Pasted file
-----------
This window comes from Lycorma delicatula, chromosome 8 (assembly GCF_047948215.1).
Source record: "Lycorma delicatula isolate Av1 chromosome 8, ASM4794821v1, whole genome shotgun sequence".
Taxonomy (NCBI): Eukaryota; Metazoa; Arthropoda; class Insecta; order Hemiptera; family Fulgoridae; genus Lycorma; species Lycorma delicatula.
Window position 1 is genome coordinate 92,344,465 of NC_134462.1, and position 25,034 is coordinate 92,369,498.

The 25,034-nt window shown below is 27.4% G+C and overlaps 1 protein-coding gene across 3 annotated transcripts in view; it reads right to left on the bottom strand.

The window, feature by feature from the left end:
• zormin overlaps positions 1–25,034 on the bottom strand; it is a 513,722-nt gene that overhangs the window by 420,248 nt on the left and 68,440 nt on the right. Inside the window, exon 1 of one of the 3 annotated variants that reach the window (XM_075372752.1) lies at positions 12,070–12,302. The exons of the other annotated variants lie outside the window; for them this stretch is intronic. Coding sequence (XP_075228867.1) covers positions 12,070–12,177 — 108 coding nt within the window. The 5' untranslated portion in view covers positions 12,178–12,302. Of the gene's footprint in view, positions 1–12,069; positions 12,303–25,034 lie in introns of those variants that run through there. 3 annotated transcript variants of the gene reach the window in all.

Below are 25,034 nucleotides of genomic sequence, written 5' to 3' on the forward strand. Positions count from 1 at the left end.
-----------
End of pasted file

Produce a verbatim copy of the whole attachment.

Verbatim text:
This window comes from Lycorma delicatula, chromosome 8 (assembly GCF_047948215.1).
Source record: "Lycorma delicatula isolate Av1 chromosome 8, ASM4794821v1, whole genome shotgun sequence".
Taxonomy (NCBI): Eukaryota; Metazoa; Arthropoda; class Insecta; order Hemiptera; family Fulgoridae; genus Lycorma; species Lycorma delicatula.
Window position 1 is genome coordinate 92,344,465 of NC_134462.1, and position 25,034 is coordinate 92,369,498.

The 25,034-nt window shown below is 27.4% G+C and overlaps 1 protein-coding gene across 3 annotated transcripts in view; it reads right to left on the bottom strand.

The window, feature by feature from the left end:
• zormin overlaps positions 1–25,034 on the bottom strand; it is a 513,722-nt gene that overhangs the window by 420,248 nt on the left and 68,440 nt on the right. Inside the window, exon 1 of one of the 3 annotated variants that reach the window (XM_075372752.1) lies at positions 12,070–12,302. The exons of the other annotated variants lie outside the window; for them this stretch is intronic. Coding sequence (XP_075228867.1) covers positions 12,070–12,177 — 108 coding nt within the window. The 5' untranslated portion in view covers positions 12,178–12,302. Of the gene's footprint in view, positions 1–12,069; positions 12,303–25,034 lie in introns of those variants that run through there. 3 annotated transcript variants of the gene reach the window in all.

Below are 25,034 nucleotides of genomic sequence, written 5' to 3' on the forward strand. Positions count from 1 at the left end.